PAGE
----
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Urban living affects children’s mental health: Study
“A city is simply a passel of people packed in a pot like pickles,” said renowned author David Detzer.
Despite all the brilliant hues and advantages of living an urban life, there is also a downside to it, claims a
recent study by the Duke University and King’s College London. An urban setting significantly affects the
mental health of children, with lower social interaction among neighbors and escalating crime rates
contributing to higher incidence of psychotic symptoms among urban children, the research said.
The study, published in the Schizophrenia Bulletin in May 2016, tried to understand the reasons for higher
prevalence of psychotic symptoms among children living in cities.
Psychotic signs urban children may show
Children subjected to
seclusion in urban
families with minimal
or no social and family
symptoms. They might
thoughts, hearing or
seeing things that
others do not, and
believing others can
read their mind. These
experiences may also
lead to schizophrenia
and other psychiatric
disorders in adulthood.
Over two-thirds of world population expected to live in cities by 2050
According to the United Nations estimates, more than two-thirds of the world’s population is expected to
live in cities by 2050, which makes the situation grimmer for children. Many studies have already found
that there has been a two-fold increase in psychosis cases in adults and children raised in urban areas.
“We wanted to understand how the communities children live in are affecting them,” said Candice Odgers,
an associate professor of psychology and public policy at Duke and senior associate director of the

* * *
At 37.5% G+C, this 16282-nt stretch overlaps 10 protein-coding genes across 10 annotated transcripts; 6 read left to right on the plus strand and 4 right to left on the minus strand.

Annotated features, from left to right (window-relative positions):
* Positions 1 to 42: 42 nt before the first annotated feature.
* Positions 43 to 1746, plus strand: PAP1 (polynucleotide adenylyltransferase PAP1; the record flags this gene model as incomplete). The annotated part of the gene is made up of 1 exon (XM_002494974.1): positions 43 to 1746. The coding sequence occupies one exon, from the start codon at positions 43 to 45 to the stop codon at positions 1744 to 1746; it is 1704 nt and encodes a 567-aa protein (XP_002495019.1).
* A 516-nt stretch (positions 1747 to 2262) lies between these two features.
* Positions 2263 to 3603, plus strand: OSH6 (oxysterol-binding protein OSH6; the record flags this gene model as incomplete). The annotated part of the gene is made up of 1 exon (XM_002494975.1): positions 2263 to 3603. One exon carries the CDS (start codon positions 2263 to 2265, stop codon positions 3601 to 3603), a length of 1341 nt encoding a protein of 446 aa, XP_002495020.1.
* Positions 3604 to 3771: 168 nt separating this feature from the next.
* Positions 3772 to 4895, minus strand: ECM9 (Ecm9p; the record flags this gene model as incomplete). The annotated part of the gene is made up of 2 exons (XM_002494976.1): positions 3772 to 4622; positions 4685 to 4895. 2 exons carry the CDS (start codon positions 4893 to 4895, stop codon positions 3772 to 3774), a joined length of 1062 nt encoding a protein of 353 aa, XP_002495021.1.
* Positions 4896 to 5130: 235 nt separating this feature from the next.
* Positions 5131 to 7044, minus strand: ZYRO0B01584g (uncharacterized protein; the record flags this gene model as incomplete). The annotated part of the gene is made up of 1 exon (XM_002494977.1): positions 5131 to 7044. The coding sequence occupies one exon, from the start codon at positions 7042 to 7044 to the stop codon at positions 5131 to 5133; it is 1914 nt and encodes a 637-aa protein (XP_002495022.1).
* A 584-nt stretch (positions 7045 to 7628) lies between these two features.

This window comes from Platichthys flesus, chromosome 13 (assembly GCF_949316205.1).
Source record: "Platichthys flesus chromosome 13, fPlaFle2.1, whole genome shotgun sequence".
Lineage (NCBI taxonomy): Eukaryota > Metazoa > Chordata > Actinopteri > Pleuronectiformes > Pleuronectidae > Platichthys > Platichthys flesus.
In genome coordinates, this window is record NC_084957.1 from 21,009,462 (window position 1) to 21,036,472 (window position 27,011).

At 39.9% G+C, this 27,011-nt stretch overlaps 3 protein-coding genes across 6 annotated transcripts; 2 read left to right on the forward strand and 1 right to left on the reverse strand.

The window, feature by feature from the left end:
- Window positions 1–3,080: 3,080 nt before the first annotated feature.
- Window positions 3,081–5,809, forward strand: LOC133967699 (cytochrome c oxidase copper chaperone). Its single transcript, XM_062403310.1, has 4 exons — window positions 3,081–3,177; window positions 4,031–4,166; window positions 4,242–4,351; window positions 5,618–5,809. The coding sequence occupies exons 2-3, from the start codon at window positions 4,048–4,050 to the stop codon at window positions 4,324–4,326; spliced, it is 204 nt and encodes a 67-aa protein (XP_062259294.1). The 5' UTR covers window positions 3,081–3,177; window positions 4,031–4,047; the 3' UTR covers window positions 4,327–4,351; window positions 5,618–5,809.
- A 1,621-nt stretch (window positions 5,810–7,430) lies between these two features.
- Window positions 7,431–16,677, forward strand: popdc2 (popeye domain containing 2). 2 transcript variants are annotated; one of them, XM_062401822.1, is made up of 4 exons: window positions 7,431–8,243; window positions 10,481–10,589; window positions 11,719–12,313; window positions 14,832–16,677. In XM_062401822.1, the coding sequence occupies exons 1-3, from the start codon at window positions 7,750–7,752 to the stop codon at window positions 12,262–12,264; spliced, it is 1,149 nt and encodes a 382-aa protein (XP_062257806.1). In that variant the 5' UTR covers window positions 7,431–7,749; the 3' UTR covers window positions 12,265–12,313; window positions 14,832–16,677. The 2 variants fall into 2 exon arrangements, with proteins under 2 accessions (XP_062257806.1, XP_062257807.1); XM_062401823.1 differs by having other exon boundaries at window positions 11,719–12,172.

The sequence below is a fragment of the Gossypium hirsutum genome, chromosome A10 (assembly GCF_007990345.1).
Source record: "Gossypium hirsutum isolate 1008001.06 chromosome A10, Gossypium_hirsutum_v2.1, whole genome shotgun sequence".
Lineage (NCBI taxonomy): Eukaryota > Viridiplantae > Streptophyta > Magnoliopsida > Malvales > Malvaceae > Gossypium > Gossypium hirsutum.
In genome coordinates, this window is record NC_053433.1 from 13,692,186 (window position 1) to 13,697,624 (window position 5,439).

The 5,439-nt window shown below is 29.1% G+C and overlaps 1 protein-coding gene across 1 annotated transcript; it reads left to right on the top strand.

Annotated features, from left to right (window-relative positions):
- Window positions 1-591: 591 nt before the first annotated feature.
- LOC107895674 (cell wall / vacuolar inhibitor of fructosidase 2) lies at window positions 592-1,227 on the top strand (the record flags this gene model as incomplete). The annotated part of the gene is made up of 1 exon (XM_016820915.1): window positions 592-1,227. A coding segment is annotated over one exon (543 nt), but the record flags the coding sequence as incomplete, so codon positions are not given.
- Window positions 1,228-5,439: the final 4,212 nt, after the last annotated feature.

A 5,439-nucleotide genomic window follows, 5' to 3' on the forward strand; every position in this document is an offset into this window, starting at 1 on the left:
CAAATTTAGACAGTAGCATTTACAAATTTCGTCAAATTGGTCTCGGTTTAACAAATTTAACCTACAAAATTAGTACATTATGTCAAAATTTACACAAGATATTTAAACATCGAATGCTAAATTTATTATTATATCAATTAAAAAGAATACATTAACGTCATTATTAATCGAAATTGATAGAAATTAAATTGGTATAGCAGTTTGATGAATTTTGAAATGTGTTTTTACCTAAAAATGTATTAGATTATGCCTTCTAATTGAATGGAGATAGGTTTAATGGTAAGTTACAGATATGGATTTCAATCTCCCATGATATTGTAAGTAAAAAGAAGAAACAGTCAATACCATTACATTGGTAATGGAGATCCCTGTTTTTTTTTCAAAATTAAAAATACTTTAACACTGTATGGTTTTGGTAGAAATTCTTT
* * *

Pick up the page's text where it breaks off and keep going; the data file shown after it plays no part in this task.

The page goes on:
university's Center for Child and Family Policy.
Odgers said, “This study helps us identify specific features of neighborhoods that may be especially toxic
for children's mental health. They wanted to ascertain if certain conditions which are endemic to urban
areas actually cultivate psychotic symptoms in children.”
Urban children twice as likely to develop psychotic symptoms
The researchers followed 2,232 British twins from birth till age 12 and assessed their psychotic symptoms
through in-home interviews when they turned 12. The results yielded that 12-year-olds in urban
neighborhoods were almost twice as likely to experience a psychotic symptom as those in non-urban
Compared with rural children, urban kids have higher incidence of psychotic symptoms. “We brought
together our best measures of children’s mental health with innovations in geospatial assessments to test
why children growing up in urban environments are at heightened risk for psychotic experiences,” Odgers
They found that around 7.4 percent children living in urban areas had experienced at least one psychotic
symptom by 12 years, compared to 4.4 percent among those living in non-urban areas.
The researchers claimed that although a child might develop a psychotic symptom, it does not mean that
he or she will develop fully blown mental health disorders later in life. Many children grow out of them
and lead normal lives.
More social cohesion needed
The study emphasized on greater social interactions among people as they found psychotic symptoms
were more common in children who lived in areas with low social cohesion. Children living in areas with
low social control and high neighborhood disorder and whose family had been the victim of a crime were
more susceptible to develop psychotic disorder early in life.
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